Brandon Lee died the same way on the set of the The Crow.How many safety rules can three people break at any one time?
- The person responsible for the safety of all cast and crew grabbed a gun off a table without checking it.
- An actor took his word that it was unloaded. It wasn't.
- Most serious, the armorer who's job it was to keep everyone safe around the firearms, actually BROUGHT A LOADED GUN TO SET, in direct violation of every single firearms safety rule in the film industry.
This was not a "tragic accident with blanks" like the producer/actor would like us to believe. This was a gun loaded with live ammunition on a film set.
The crew was target shooting in the desert that morning. The armorer is also a cowboy action shooter who competes in fast-draw contests so my guess is she likes to show off a lot.Just heard on the news that cops have seized over 500 blank, dummy and LIVE rounds. Again, the question is, what are LIVE rounds doing anywhere near a movie set?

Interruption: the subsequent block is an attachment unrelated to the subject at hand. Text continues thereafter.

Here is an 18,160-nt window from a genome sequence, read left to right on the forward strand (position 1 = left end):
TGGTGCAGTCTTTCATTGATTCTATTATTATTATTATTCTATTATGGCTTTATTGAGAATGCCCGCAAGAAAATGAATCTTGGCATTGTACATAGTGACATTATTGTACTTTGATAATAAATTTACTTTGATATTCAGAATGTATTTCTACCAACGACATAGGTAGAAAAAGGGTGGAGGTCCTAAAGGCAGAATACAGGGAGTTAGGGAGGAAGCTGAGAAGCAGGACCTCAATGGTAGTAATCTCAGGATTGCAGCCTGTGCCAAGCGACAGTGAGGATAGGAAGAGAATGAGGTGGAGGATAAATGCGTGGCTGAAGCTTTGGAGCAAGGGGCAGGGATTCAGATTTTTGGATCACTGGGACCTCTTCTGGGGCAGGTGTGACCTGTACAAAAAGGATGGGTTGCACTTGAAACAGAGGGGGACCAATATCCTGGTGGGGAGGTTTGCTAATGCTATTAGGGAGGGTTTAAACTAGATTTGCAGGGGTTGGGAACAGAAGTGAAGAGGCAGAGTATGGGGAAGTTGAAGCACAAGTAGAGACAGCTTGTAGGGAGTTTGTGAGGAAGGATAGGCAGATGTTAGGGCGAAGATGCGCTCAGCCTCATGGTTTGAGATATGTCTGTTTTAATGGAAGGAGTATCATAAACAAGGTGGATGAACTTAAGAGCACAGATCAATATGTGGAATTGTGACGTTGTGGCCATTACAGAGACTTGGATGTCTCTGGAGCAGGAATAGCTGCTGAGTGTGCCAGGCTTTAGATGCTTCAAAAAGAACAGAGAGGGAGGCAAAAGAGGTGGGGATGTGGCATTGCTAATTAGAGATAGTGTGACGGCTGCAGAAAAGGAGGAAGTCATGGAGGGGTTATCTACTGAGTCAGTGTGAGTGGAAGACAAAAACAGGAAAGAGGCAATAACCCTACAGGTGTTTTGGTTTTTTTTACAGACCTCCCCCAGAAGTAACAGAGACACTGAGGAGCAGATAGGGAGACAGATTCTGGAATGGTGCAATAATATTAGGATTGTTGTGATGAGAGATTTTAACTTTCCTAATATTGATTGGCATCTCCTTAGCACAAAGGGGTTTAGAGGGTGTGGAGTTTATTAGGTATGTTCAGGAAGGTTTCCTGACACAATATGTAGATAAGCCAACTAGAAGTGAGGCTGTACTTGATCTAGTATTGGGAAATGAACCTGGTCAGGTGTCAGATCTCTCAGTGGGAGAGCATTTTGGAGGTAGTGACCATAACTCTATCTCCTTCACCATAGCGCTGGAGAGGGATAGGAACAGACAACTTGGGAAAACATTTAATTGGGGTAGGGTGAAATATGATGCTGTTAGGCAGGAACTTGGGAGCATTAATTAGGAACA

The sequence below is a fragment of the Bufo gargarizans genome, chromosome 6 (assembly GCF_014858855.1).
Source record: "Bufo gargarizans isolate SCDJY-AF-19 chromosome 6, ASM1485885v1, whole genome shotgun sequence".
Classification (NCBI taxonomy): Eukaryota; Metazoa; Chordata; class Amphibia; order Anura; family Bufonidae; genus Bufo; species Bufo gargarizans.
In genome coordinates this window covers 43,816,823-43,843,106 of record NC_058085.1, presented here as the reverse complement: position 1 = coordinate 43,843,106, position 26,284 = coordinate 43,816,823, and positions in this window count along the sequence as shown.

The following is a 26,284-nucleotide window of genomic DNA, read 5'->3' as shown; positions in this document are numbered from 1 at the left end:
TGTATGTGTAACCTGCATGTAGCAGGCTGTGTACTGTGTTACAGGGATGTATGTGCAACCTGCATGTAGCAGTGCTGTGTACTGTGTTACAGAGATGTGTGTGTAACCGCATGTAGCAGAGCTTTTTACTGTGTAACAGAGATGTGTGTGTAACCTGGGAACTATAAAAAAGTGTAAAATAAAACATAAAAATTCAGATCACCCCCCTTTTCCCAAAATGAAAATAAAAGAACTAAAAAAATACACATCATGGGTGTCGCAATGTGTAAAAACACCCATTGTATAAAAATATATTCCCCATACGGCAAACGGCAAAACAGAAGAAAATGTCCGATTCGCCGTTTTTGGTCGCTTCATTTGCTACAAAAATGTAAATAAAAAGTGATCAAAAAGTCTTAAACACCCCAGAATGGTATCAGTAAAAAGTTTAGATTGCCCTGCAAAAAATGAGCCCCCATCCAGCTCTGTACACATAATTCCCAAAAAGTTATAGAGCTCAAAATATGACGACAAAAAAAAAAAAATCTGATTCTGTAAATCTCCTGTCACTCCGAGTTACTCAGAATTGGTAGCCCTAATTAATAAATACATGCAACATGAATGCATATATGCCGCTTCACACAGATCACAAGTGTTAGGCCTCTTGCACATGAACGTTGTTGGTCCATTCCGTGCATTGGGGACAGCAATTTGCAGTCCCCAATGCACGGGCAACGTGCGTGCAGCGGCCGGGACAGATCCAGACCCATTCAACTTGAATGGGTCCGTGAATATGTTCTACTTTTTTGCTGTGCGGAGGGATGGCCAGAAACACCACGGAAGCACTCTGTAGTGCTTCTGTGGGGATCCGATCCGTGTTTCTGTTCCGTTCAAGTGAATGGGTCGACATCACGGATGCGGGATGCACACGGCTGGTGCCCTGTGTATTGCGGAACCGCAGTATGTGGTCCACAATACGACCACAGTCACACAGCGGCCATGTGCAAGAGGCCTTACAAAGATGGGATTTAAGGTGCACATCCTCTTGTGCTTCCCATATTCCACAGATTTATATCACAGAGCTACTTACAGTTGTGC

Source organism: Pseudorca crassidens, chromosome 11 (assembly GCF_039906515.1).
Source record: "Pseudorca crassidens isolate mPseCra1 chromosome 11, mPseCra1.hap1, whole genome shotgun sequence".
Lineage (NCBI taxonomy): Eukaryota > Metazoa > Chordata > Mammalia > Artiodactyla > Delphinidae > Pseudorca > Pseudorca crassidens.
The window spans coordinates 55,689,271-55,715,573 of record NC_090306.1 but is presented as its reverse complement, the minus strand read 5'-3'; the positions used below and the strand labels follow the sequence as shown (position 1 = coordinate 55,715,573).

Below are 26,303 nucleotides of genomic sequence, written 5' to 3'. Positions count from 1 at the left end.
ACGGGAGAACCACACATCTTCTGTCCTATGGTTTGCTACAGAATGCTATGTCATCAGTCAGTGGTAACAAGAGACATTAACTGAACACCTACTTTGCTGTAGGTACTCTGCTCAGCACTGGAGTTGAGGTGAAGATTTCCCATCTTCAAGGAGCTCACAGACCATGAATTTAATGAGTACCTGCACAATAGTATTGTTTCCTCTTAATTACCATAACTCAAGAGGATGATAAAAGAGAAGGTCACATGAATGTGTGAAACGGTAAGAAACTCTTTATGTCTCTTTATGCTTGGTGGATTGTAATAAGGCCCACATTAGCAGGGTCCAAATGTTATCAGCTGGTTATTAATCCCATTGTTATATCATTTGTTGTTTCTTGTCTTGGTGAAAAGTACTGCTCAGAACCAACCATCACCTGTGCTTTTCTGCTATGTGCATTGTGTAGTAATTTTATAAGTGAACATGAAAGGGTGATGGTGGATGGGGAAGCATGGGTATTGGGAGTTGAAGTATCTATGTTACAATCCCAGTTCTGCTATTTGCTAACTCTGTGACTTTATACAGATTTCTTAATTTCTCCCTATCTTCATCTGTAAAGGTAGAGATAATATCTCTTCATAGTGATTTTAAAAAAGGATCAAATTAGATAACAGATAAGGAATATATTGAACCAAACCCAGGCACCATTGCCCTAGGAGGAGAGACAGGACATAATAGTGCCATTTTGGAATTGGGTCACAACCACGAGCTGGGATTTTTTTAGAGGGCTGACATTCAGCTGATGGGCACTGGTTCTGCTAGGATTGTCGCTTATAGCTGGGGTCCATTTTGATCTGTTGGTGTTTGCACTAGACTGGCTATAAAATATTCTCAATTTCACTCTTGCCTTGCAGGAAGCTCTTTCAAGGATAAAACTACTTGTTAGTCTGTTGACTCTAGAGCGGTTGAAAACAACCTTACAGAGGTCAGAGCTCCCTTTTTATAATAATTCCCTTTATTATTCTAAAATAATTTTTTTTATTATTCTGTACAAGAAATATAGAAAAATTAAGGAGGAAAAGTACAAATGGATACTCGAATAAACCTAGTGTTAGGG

It irritates me too, especially when there is no one there to tell the actor not to take the plastic replica and 'toss' it in the air in some misplaced idea of what recoil should look like. I am not sure I would label it "safer" however, when hundreds of thousands of movies have been made safely with firearms since their first appearance on a film in 1903. Maybe, hire the right people, make sure they are following deeply-ingrained industry safety practices and don't hire one person to do two separate jobs on a film set just to save a few dollars.It's already happening. The set of "The Rookie" has already switched to fake guns and the actors are already saying they're feeling safer for it. The quality of the action scenes may suffer though. I used to see it on "The Walking Dead" with the fake recoils and muzzle flash. Used to irritate me seeing it but it is a safer way of doing it.